With the mad nightlife newfound freedom and that comes with university, it’s no surprise that drug use is prominent in uni culture. But shockingly, it is also becoming more common in school years.
Huge concern has been sparked after the drug-related deaths of at least 12 young people since 2017, all under the age of 16. Easily influenced, they are often targeted by dealers over social media, with parents shocked over how easily illegal drugs can be obtained.
With these new statistics coming to light, it’s clear that action must be taken to prevent this from happening again. But unfortunately, this is easier said than done. There are definite attempts to educate young people about the effects and dangers of drug usage, but clearly this needs to be taken more seriously. We were all taught to ‘say no to drugs’ in school, but maybe the tactics of delivering this message should be changed. Arguably, it may improve the outcome to use more scaremongering techniques towards potential users. Many of us will have experienced the scaremongering attached to learning to drive in college, with talks from professional speakers and family members of car accident victims that reduce us to tears. Maybe if drugs were spoken about and taught in a more harrowing way, young people would have a better idea of the dangers rather than just that ‘drugs are bad’.
However, this is not guaranteed to have a huge effect. Think about all the attempts to prevent smoking. The effects of smoking, the grim ingredients in cigarettes and the disturbing images of shriveled black lungs have been drilled into us since school days. Yet, a few years later, we seem to have forgotten all of it. And despite the scarring pictures, the extortionate price tags, and warning signs on the packets literally spelling out how the contents of the pack will literally kill us, addicted or not, we still choose to smoke.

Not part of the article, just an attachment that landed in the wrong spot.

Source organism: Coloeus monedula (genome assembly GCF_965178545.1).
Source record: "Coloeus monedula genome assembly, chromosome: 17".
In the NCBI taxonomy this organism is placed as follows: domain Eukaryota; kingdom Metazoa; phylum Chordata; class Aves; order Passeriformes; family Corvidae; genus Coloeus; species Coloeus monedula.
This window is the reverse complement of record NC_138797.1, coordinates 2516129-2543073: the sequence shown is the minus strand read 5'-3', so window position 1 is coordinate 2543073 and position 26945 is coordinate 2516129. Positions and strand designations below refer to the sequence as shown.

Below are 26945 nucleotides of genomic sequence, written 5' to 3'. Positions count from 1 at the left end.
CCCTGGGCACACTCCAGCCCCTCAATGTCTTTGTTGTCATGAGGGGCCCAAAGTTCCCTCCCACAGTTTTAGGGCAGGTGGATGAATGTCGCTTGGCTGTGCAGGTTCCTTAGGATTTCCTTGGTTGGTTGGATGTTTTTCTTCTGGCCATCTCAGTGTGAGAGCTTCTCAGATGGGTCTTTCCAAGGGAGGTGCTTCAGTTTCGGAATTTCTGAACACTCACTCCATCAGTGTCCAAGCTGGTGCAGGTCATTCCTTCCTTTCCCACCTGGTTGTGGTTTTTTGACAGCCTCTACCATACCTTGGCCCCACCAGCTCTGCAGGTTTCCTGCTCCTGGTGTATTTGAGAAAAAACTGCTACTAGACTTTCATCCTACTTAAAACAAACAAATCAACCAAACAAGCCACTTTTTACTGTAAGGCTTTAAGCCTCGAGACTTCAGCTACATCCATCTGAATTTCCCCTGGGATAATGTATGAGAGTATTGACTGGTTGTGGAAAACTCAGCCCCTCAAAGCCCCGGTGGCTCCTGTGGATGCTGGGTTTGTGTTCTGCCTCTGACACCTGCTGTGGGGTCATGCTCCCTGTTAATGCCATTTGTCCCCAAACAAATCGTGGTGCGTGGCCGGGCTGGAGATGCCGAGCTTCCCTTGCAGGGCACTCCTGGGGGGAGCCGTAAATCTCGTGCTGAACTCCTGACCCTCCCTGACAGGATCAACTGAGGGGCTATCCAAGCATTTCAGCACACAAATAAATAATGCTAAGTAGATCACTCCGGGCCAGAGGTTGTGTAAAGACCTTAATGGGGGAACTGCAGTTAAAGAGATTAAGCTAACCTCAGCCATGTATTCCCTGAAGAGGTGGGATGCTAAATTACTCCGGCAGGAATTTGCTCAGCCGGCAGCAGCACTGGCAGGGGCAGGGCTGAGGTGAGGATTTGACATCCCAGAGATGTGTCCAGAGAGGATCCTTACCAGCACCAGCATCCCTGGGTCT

It could be argued that education and campaigning on drugs should be extended to universities as well as just schools, however this is likely to be ineffective. With newfound freedom and adulthood, it would be safe to assume that trying to tell university students how not to behave would have little effect.
With this in mind, it may be unlikely that we can reduce drug usage. But maybe the government could make it safer. With this in mind, legalisation could potentially be a step forward. While this does pose clear risks, it also allows for regulation. Take, for example, the drug testing at festivals. Rather than risking their lives for fear of getting into trouble, people can get their drugs tested to make sure they are safe. While this doesn’t prevent drug usage, and may encourage it more than anything, it can prevent serious harm.
With this attitude of regulation and safety in mind, we could change the content of the education given to young people. Rather than being taught how to say no to drugs, students could be taught what to do if they or someone they know is in danger. Ultimately, the main issue with drug usage is overdosing, so if people are taught how to prevent that and how to get help, drug related deaths are likely to decrease.
Drugs in young people are a big issue to tackle, and most strategies pose setbacks and uncertainty. But although it would be difficult to stop drug use altogether, regulation could pose some huge advantages.
Image Credit: The Independent